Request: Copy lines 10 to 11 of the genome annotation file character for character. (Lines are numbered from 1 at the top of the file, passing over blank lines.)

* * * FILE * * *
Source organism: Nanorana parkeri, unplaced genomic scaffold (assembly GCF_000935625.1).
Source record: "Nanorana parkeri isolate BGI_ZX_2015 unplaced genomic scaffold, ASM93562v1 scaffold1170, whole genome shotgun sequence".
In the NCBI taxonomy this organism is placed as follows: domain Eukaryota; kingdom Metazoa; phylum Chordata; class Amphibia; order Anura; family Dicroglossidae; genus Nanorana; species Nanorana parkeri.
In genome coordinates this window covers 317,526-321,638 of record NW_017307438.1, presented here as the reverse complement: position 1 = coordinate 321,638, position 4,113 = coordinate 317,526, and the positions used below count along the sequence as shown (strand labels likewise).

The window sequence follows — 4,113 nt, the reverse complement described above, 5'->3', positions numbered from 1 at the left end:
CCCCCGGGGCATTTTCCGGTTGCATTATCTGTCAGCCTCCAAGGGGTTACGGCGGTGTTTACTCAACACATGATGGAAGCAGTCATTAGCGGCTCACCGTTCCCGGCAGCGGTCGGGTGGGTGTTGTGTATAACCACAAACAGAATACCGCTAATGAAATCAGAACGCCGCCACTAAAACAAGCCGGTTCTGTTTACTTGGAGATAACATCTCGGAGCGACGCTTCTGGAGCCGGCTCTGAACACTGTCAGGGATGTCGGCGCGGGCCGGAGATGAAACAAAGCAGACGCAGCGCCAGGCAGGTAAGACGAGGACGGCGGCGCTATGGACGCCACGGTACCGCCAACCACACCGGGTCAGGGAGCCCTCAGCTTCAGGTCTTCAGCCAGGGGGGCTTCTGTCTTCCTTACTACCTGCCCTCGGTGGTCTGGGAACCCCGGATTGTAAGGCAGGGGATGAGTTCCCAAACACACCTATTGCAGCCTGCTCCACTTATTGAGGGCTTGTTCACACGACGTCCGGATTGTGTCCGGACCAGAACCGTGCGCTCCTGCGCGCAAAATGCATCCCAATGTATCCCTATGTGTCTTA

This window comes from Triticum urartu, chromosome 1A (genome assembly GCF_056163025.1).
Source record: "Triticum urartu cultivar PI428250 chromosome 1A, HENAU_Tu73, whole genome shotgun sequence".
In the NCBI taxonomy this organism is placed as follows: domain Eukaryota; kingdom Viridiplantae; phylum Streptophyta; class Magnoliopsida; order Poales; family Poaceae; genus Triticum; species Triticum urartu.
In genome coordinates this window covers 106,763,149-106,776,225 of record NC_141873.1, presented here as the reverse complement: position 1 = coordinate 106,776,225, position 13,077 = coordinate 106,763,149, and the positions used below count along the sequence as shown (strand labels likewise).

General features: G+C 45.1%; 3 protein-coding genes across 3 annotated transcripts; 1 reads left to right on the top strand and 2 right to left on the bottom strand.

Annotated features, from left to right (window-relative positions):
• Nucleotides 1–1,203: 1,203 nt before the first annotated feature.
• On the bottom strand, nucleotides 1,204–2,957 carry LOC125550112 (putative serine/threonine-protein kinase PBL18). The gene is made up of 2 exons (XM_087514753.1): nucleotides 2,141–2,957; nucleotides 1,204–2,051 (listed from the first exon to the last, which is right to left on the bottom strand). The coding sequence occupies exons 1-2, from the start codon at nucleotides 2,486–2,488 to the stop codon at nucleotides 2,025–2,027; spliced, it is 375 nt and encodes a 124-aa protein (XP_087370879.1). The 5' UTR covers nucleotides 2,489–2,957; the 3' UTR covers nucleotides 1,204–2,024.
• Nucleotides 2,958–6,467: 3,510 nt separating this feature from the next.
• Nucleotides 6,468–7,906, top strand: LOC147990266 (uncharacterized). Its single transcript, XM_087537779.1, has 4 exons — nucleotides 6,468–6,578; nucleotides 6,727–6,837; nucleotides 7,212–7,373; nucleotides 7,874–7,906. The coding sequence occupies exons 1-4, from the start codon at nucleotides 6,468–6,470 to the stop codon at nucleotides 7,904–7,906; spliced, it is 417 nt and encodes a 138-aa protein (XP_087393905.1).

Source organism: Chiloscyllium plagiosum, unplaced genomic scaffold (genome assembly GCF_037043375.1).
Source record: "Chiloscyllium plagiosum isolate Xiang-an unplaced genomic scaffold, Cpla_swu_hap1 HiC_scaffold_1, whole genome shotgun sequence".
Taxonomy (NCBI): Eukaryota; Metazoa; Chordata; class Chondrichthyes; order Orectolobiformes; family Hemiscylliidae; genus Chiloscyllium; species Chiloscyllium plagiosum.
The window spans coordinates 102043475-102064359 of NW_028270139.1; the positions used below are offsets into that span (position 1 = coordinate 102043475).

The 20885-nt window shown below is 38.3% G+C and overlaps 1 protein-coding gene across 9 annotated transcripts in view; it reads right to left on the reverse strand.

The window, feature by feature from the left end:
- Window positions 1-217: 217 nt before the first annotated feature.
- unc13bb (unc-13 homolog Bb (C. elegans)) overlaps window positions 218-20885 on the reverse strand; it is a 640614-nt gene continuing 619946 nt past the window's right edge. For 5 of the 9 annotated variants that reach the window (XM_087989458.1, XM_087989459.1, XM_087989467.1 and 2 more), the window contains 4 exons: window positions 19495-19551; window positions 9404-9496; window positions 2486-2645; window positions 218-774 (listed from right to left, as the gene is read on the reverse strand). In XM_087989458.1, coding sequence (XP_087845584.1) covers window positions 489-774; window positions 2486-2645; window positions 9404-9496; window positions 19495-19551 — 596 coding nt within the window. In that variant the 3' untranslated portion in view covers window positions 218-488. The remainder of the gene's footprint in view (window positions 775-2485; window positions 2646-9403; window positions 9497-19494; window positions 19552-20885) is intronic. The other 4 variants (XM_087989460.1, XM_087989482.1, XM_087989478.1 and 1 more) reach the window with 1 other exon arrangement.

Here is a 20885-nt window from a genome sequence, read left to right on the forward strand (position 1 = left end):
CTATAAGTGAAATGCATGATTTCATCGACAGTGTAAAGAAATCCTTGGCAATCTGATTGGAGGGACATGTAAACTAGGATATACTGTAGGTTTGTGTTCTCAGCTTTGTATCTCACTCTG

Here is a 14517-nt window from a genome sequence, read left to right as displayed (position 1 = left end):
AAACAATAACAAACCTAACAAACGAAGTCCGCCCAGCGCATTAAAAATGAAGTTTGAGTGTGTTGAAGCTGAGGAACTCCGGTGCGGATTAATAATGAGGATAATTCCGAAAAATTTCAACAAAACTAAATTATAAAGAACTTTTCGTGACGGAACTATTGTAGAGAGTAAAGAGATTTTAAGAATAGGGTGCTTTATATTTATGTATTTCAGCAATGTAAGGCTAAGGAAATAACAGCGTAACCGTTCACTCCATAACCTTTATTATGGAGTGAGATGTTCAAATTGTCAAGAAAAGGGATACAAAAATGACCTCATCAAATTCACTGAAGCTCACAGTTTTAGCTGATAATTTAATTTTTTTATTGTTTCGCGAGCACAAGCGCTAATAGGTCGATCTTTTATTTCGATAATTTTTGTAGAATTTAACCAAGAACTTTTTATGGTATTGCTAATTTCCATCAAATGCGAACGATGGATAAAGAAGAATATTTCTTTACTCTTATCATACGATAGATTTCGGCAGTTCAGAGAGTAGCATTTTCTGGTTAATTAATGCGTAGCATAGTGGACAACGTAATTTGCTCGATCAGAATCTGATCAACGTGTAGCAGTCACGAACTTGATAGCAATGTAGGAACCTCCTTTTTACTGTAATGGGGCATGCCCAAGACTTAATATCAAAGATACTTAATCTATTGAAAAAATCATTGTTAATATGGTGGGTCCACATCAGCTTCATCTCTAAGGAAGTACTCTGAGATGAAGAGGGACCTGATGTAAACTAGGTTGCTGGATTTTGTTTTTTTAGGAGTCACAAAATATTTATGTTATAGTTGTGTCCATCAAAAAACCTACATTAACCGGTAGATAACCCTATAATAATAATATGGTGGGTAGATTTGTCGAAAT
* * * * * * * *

In genome coordinates this window covers 106,763,149-106,776,225 of record NC_141873.1, presented here as the reverse complement: position 1 = coordinate 106,776,225, position 13,077 = coordinate 106,763,149, and the positions used below count along the sequence as shown (strand labels likewise).

General features: G+C 45.1%; 3 protein-coding genes across 3 annotated transcripts; 1 reads left to right on the top strand and 2 right to left on the bottom strand.